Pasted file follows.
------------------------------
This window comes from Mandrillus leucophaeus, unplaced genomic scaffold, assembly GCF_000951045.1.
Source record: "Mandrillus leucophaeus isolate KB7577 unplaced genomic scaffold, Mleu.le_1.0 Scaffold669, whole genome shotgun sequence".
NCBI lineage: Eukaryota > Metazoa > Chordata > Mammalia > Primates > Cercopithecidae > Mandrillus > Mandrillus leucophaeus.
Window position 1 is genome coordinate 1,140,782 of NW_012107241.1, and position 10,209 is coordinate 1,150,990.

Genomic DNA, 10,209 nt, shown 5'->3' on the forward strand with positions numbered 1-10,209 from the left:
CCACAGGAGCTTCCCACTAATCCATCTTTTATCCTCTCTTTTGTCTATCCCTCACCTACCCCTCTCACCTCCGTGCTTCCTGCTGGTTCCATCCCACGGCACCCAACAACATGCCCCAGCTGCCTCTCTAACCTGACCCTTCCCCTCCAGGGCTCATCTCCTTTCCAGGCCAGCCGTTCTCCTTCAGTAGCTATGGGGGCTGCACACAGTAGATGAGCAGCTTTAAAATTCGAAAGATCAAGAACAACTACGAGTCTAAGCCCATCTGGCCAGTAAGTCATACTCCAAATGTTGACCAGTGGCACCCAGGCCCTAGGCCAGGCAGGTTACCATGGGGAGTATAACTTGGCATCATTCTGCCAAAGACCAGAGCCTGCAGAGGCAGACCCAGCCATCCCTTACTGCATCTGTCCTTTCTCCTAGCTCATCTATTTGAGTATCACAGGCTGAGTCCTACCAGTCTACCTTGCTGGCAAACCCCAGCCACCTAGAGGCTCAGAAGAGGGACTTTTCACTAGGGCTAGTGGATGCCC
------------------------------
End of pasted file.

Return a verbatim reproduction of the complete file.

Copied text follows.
This window comes from Mandrillus leucophaeus, unplaced genomic scaffold, assembly GCF_000951045.1.
Source record: "Mandrillus leucophaeus isolate KB7577 unplaced genomic scaffold, Mleu.le_1.0 Scaffold669, whole genome shotgun sequence".
NCBI lineage: Eukaryota > Metazoa > Chordata > Mammalia > Primates > Cercopithecidae > Mandrillus > Mandrillus leucophaeus.
Window position 1 is genome coordinate 1,140,782 of NW_012107241.1, and position 10,209 is coordinate 1,150,990.

Genomic DNA, 10,209 nt, shown 5'->3' on the forward strand with positions numbered 1-10,209 from the left:
CCACAGGAGCTTCCCACTAATCCATCTTTTATCCTCTCTTTTGTCTATCCCTCACCTACCCCTCTCACCTCCGTGCTTCCTGCTGGTTCCATCCCACGGCACCCAACAACATGCCCCAGCTGCCTCTCTAACCTGACCCTTCCCCTCCAGGGCTCATCTCCTTTCCAGGCCAGCCGTTCTCCTTCAGTAGCTATGGGGGCTGCACACAGTAGATGAGCAGCTTTAAAATTCGAAAGATCAAGAACAACTACGAGTCTAAGCCCATCTGGCCAGTAAGTCATACTCCAAATGTTGACCAGTGGCACCCAGGCCCTAGGCCAGGCAGGTTACCATGGGGAGTATAACTTGGCATCATTCTGCCAAAGACCAGAGCCTGCAGAGGCAGACCCAGCCATCCCTTACTGCATCTGTCCTTTCTCCTAGCTCATCTATTTGAGTATCACAGGCTGAGTCCTACCAGTCTACCTTGCTGGCAAACCCCAGCCACCTAGAGGCTCAGAAGAGGGACTTTTCACTAGGGCTAGTGGATGCCC